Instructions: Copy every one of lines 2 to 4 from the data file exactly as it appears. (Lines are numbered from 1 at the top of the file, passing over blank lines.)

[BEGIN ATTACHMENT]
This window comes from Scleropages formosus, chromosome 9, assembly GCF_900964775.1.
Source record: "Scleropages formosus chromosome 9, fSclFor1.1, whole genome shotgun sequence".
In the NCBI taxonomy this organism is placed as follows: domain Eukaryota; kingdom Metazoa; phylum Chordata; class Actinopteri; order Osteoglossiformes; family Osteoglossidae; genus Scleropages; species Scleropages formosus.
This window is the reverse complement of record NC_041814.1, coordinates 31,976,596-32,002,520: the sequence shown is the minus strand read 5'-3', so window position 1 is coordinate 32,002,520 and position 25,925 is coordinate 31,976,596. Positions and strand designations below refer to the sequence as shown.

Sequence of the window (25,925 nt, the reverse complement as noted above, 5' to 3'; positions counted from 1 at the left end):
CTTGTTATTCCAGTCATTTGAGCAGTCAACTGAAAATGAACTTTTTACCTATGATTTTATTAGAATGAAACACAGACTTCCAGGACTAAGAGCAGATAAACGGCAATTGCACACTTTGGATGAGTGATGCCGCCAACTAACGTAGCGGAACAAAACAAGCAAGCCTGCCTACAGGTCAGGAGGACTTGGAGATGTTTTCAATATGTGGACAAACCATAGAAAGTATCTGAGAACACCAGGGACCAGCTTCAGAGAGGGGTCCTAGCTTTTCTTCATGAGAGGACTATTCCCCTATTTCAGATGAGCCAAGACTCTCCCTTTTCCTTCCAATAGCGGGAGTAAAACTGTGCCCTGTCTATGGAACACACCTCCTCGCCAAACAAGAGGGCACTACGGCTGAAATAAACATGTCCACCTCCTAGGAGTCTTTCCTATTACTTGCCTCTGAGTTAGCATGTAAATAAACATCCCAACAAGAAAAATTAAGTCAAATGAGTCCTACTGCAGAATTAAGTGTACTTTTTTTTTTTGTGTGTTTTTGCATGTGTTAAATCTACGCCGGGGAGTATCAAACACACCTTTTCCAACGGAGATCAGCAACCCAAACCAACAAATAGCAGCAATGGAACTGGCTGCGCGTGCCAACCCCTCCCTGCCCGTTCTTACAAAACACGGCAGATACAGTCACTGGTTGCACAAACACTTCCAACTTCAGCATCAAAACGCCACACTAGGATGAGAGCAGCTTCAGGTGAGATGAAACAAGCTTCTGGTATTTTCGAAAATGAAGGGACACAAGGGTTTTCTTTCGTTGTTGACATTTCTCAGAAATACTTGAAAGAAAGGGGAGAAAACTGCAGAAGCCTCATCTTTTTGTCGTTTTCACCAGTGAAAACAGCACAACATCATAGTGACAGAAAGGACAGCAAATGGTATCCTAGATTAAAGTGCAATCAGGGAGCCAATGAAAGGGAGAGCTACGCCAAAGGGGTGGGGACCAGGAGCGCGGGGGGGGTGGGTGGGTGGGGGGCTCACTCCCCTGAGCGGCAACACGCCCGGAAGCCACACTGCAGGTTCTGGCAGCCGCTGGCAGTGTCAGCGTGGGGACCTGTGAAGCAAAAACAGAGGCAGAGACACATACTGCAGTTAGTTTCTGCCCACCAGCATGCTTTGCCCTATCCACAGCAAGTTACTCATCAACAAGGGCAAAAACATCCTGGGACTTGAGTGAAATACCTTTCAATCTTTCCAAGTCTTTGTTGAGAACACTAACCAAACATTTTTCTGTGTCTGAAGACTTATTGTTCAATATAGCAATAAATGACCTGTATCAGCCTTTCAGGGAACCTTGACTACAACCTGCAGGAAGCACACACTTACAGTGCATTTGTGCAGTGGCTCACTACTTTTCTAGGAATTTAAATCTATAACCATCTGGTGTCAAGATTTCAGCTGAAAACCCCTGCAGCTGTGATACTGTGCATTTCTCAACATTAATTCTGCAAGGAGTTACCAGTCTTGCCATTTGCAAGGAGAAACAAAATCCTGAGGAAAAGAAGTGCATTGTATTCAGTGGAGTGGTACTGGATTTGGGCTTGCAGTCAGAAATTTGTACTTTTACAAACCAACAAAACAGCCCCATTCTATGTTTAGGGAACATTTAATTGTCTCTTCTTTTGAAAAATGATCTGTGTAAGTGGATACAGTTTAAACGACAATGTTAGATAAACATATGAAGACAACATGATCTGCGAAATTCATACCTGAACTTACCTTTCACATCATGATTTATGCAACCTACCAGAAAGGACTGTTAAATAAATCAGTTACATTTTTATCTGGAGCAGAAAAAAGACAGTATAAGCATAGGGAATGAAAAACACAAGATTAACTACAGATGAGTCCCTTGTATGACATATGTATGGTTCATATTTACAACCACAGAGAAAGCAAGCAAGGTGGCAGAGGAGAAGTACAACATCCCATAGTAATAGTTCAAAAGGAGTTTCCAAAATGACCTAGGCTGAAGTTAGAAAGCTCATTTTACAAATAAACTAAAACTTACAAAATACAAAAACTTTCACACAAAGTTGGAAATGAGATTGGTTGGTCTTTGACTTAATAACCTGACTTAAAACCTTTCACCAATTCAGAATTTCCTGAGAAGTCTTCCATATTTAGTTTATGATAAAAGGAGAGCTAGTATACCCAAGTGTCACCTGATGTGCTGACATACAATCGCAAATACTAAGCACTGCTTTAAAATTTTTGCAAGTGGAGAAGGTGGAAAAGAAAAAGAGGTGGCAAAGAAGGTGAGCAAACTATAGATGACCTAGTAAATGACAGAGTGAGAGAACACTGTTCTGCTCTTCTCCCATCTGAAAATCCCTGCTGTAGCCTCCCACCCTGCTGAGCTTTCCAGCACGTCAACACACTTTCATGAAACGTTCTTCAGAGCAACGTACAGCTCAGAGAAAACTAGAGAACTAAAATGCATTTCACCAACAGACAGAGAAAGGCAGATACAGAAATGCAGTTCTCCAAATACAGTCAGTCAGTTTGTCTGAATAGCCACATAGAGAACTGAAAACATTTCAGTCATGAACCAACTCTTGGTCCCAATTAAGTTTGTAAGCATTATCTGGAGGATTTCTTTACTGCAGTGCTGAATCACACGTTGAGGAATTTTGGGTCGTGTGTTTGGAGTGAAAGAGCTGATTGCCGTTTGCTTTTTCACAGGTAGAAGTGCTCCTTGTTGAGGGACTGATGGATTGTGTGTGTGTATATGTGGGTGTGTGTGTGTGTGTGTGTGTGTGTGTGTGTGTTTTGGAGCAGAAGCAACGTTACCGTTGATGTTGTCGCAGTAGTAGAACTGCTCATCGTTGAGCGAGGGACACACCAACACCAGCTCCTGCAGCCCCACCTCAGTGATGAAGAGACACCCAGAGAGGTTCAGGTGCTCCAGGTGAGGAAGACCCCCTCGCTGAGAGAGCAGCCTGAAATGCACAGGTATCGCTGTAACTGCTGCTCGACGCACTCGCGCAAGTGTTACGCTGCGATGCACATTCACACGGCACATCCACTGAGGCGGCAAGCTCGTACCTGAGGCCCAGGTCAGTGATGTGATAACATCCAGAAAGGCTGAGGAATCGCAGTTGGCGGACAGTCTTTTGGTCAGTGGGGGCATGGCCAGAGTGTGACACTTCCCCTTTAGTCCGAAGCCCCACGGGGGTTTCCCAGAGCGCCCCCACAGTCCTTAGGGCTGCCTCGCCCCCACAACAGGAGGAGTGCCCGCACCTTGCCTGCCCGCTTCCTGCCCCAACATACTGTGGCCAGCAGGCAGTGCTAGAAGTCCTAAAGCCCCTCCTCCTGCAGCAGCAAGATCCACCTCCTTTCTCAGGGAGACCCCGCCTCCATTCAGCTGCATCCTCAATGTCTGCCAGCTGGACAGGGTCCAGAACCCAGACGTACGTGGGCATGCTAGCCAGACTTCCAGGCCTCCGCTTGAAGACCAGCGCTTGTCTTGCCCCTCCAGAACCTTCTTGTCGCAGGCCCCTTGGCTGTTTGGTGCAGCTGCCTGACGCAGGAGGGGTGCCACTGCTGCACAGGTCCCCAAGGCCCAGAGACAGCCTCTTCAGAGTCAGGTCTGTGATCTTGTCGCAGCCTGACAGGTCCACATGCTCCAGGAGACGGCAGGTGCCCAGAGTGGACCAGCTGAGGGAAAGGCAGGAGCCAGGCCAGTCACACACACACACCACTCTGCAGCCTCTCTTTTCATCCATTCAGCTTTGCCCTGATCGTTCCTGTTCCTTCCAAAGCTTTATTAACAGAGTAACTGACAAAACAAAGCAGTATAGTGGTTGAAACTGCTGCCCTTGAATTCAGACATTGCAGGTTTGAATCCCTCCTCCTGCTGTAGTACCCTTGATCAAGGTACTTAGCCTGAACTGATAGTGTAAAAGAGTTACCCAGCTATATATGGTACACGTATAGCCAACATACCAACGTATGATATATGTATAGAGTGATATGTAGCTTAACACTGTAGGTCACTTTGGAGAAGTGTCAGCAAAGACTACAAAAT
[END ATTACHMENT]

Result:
Source record: "Scleropages formosus chromosome 9, fSclFor1.1, whole genome shotgun sequence".
In the NCBI taxonomy this organism is placed as follows: domain Eukaryota; kingdom Metazoa; phylum Chordata; class Actinopteri; order Osteoglossiformes; family Osteoglossidae; genus Scleropages; species Scleropages formosus.
This window is the reverse complement of record NC_041814.1, coordinates 31,976,596-32,002,520: the sequence shown is the minus strand read 5'-3', so window position 1 is coordinate 32,002,520 and position 25,925 is coordinate 31,976,596. Positions and strand designations below refer to the sequence as shown.